It seems that summer is the season of weddings. We have four new SAMS couples celebrating their upcoming nuptials over the next few months. Four different stories of laughter, learning, loss, and, of course, love. Often the most difficult part of my job is trying to answer those pressing questions facing the newly engaged: how to ensure a happy marriage, how to keep love alive, how to change together without forcing change on each other.
It’s not easy! (Duh!) Anyone who says otherwise is probably lying. After all, our tradition claims that matching up couples is harder for God to do than splitting the sea. Yet it also teaches that when a soul enters the world, it is rent in half and each half is then placed within one human. God has to engineer the reconstruction of that broken vessel- bringing two people together again who, unbeknownst to them, perhaps share two halves of that pre-mortal soul. This task, then, is far more complicated than simply splitting the sea; tearing something apart is always easier than putting something sundered back together.
Perhaps this metaphor can help us all better understand the reality of marriage, even if we’re not sold on the concept of soulmates. If marriage is a new construction, we’d expect it to be flawless. But it isn’t that. It is something that has existed before- as two pieces of a single torn soul or even as a relationship that is now shifting and changing to accommodate the new realities of being together.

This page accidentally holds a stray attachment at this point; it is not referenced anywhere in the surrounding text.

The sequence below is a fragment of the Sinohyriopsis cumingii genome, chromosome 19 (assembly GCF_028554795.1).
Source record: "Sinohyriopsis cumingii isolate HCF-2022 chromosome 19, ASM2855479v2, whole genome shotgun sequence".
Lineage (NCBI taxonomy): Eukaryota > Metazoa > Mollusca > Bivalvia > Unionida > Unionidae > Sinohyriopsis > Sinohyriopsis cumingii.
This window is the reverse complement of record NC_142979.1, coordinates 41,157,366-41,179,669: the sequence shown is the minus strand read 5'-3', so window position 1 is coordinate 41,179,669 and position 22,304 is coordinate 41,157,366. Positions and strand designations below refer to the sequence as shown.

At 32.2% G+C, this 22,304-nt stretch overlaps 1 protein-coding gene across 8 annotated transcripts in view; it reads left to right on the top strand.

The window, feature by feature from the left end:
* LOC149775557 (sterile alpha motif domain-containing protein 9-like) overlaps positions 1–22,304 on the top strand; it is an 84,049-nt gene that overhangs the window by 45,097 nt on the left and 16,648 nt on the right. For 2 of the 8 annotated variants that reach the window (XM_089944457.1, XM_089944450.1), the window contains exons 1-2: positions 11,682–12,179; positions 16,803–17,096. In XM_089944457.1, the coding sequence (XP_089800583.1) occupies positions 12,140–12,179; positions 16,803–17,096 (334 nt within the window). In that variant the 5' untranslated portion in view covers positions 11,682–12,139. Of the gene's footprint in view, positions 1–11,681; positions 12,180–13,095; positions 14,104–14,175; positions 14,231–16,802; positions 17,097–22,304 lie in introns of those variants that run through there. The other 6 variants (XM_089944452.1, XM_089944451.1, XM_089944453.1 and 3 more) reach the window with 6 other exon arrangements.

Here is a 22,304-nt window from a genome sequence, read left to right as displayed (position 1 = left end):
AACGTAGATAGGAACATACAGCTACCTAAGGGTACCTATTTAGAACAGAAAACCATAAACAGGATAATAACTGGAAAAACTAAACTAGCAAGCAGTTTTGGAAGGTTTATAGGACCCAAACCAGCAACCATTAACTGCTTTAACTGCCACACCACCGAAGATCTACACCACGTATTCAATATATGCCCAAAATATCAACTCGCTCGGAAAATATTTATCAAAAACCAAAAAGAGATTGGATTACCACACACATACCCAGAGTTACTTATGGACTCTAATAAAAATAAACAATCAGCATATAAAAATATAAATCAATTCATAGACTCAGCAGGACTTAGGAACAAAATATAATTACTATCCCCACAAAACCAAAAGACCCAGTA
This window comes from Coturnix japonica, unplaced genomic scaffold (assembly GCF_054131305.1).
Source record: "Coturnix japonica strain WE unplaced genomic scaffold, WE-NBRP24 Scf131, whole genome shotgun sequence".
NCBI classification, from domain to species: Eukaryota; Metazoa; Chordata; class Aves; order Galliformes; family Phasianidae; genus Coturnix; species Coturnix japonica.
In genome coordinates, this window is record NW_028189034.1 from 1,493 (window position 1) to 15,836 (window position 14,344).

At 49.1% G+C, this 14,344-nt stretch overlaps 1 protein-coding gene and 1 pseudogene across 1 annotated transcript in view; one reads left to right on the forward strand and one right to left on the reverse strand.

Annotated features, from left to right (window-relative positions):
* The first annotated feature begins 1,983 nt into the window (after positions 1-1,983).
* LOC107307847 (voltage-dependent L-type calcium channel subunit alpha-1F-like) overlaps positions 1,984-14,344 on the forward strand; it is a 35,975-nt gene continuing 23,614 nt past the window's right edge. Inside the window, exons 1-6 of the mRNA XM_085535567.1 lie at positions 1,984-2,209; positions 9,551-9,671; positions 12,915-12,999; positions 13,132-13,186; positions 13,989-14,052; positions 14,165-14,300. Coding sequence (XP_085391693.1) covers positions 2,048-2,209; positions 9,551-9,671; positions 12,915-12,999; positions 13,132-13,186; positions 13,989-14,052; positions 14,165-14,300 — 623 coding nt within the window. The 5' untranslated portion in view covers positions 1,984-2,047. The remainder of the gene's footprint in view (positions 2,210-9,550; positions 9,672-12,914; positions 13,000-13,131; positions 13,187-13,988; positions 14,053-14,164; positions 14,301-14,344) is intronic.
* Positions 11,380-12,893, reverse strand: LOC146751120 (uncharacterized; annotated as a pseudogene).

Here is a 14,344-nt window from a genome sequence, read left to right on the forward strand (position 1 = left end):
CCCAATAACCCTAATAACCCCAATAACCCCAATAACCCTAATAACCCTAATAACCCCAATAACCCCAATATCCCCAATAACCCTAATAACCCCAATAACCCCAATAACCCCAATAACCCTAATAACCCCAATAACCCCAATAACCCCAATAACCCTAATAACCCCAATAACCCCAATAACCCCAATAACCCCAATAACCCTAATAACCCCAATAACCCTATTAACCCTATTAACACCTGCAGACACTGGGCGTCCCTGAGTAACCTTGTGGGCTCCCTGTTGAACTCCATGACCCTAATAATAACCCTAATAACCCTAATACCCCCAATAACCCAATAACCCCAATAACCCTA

If we pretend that change and brokenness are not a part of every marriage, we’re setting ourselves up for failure. We have to be realistic that a marriage is the joining of two separate bodies, minds, and histories in union, not in unity. No matter the strength of our feeling, we can never truly know another person’s mind and pretending as if we can will only lead to disaster. What then, do we do?
Perhaps we can embrace the beauty of reality- the beauty of broken things and the way we try to fit them back together. In the Japanese discipline of kintsugi, in which broken ceramics are knit back together with gold-lacquer; the point is not to hide the cracks, but rather, to highlight them.
Marriage is a constantly shifting thing that demands careful inspection and repair along every possible faultline, with the hope of making ourselves better by examining our failings and being willing to put ourselves and our partners back together, piece by piece, when we’re broken. Even if we accept the Jewish image of God restoring rent soul-halves, we can’t eliminate the important individualities of those halves, even as we celebrate the beauty of their reconstruction.
To my four couples getting married over the next months and to all of us wondering how best to be a partner to another human being, I wish I had the answers. I don’t. No one does. But perhaps the premise of kintsugi pottery- that something is all the more beautiful for having fallen apart and been painstakingly repaired- can help us all on our paths towards a life of love and happiness.